Shingles are caused by the same virus that causes chickenpox. It can affect different areas of the body depending on which nerves are involved. The first symptom of shingles is typically pain or sensitivity in a broad area on one side of the body. This may be accompanied by tingling, itching, aching, burning, or deep shooting pain in the area.
Often, about one to three days after this pain begins a rash of raised red bumps or blisters will erupt on the skin. These blisters will fill with pus and then become scabs in about ten to twelve days. Some people will not have this rash and will only experience the pain. The rash will disappear and the scabs will fall off in about two or three weeks.
If you are over the age of 60 you are more likely to develop shingles and for this reason, a vaccination is recommended. If your doctor has recommended that you get a shingles vaccination, there are a few things that you should know beforehand. Here are 5 things that you should know before you get a shingles vaccination.
1. How Effective is the Shingles Vaccine?
Many people believe that if they get the shingles vaccination that they are guaranteed to not get shingles. However, this is not the case. The effectiveness of the shingles vaccination depends on the age of the patient. Research has shown that people who begin getting the shot at age 50 will develop a stronger resistance to the disease. Typically, the shot is recommended for those aged 60 and above. The overall effectiveness for the shingles vaccination is about 70 percent for those aged 60 and this percentage will drop the older the patient is.
2. PHN Protection
One of the reasons to consider the shingles vaccination is because if you get shingles it can lead to a more serious condition known as PHN. PHN occurs in roughly 10 percent of people who have shingles will develop the more serious PHN. PHN occurs as the virus that causes shingles affects the nerves.
It can cause depression and even eye issues if the optical nerves are affected. While not everyone who gets shingles will get PHN, since PHN can be so serious it does make getting a shingles vaccine a good idea, especially for those who are over the age of 60.
3. How Long Does the Shingles Vaccination Last?
Unfortunately, the shingles vaccination is not a one and done type of vaccination.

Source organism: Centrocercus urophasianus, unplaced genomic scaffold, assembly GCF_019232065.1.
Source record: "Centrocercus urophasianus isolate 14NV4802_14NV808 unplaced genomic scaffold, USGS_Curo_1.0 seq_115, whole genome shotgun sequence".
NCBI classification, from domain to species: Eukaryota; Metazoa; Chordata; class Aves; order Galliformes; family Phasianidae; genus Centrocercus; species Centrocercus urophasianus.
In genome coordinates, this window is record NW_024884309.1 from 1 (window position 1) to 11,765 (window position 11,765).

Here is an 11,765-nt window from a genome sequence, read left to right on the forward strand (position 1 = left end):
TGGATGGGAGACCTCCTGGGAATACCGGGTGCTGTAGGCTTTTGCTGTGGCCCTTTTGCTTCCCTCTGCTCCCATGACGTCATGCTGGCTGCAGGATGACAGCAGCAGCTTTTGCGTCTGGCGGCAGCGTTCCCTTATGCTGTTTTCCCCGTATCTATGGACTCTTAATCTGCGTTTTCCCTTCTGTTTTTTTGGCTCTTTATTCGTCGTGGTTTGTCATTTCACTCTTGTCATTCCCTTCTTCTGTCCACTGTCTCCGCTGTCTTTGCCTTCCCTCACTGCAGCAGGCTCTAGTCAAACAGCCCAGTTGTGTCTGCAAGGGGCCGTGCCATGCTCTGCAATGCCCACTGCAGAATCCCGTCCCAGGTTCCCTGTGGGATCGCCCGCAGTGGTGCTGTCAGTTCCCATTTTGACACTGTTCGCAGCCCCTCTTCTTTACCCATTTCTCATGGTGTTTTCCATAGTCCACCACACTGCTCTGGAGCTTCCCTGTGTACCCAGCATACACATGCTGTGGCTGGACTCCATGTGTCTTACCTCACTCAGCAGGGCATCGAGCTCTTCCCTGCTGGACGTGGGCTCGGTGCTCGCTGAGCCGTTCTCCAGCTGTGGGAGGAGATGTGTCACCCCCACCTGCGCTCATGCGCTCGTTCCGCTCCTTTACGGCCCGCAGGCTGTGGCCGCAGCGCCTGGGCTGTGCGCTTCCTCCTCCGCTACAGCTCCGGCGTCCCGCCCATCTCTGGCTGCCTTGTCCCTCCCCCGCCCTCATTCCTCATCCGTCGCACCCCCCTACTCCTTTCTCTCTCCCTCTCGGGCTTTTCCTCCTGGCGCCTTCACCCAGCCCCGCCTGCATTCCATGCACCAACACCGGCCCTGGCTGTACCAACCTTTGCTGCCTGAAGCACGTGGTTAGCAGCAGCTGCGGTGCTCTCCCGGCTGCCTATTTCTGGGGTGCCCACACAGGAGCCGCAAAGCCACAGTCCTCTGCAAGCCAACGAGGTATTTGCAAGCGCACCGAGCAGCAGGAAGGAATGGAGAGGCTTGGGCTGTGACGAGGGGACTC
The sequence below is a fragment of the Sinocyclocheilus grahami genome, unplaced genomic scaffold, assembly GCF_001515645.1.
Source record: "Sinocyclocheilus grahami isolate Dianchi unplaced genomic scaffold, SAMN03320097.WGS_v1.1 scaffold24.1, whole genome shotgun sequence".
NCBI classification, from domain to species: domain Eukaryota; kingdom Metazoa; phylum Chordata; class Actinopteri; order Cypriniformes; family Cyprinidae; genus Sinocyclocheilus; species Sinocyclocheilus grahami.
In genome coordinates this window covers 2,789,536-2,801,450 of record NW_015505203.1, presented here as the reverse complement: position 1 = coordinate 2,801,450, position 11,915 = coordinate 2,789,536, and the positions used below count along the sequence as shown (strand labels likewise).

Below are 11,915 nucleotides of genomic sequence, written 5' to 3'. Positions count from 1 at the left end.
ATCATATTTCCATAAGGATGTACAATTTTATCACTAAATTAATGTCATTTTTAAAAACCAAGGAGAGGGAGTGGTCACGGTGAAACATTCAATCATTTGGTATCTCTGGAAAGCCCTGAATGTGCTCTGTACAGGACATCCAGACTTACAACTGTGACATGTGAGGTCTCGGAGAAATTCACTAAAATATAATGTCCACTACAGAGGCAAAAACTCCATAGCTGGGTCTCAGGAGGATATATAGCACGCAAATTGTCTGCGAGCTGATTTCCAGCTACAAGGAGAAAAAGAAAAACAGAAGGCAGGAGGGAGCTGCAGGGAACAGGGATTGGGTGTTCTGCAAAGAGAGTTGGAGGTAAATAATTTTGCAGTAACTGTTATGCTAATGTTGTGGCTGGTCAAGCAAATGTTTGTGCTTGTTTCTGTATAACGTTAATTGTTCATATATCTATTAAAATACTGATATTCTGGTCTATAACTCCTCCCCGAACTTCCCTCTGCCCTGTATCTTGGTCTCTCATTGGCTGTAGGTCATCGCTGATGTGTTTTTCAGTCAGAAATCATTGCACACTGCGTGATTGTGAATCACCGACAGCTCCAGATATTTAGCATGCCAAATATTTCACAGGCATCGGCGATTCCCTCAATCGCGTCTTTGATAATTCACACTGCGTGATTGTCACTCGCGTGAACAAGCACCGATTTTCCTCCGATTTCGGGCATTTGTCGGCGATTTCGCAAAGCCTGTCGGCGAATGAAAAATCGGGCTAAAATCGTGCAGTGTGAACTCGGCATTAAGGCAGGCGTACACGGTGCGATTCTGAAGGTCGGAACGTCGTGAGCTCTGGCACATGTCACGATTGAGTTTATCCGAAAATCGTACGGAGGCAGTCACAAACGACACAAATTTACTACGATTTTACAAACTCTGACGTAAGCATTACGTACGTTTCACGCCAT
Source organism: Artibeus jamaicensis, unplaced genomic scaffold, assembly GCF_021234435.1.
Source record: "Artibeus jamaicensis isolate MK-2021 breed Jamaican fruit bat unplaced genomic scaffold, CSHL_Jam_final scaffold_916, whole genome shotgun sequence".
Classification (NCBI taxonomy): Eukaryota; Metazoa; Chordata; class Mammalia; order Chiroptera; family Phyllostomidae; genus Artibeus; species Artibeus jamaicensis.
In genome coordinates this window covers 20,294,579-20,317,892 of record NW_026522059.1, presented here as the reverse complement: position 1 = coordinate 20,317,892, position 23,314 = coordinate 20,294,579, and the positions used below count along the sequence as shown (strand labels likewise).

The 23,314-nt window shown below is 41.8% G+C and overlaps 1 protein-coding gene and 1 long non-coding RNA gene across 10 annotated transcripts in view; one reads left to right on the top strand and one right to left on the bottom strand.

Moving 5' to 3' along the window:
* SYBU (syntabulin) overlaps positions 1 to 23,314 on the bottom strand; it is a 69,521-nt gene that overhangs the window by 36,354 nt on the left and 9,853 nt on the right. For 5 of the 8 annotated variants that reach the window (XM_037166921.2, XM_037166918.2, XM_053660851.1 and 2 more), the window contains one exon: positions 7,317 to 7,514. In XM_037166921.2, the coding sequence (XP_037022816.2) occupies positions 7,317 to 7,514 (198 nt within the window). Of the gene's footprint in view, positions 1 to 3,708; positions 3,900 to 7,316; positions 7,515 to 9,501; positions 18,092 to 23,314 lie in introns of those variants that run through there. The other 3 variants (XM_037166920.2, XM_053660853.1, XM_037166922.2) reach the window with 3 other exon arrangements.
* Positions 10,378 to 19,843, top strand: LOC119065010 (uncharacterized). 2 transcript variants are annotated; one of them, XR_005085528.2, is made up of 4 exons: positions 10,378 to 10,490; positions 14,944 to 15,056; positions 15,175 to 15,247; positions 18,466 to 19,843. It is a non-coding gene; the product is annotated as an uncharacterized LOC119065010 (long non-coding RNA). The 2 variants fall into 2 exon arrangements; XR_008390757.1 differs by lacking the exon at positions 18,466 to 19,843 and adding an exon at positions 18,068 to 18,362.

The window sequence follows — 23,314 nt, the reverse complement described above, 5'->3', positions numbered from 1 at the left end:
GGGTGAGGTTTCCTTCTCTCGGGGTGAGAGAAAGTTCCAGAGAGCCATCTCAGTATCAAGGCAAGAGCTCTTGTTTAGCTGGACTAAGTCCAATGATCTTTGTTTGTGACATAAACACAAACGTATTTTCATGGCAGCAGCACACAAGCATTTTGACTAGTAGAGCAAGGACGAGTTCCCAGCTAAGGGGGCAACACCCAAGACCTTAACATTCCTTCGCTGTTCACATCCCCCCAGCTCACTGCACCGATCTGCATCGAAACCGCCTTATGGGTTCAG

This vaccination will wear off after a period of time. While many other vaccinations have a specific set of time that they are good for, the amount of time the shingles vaccination lasts is difficult to determine.
This means that it is difficult to know how long the shot lasts and a person who is susceptible to getting the shingles should see a doctor regularly in order to determine when it is time for their next booster.
It is also important to know that the price of shingles vaccination is not cheap.
Since the shot is recommended for patients age 60 and over, most insurance plans will not cover the vaccination if you are younger than this. The average price for a shingles vaccination is roughly $200.
For this reason, it is very important to check with your insurance company before you get the shingles vaccination. It can come as quite a surprise to get the vaccination as recommended by your doctor only to find out that your insurance will not pay for it and you are going to be out the entire amount.
5. Who Should Get the Shingles Vaccination
Overall, anyone who is over the age of 60 should consider getting the shingles vaccination, even though it may cost them some money out of pocket. If you are over the age of sixty you are more likely to get shingles and the vaccination can increase your chances of avoiding this painful illness.
In addition, the older that you are, fighting off the infection of this virus can become more difficult, which makes the disease even more challenging. If you are over the age of 50 and susceptible to getting the shingles, the vaccination is also a good idea.
6. Possible Side Effects of the Shingles Vaccine
If the shingles vaccine has been recommended by your doctor it is important to note that there could be some side effects of receiving this vaccine. While there are no serious problems identified from getting the shingles vaccination, there were some people who report soreness or swelling around the area the shot was given.
Some people also reported getting a headache after receiving the vaccination. The overall risk of the vaccine causing harm or death is very small. Severe allergic reactions to the vaccine are possible but are rare.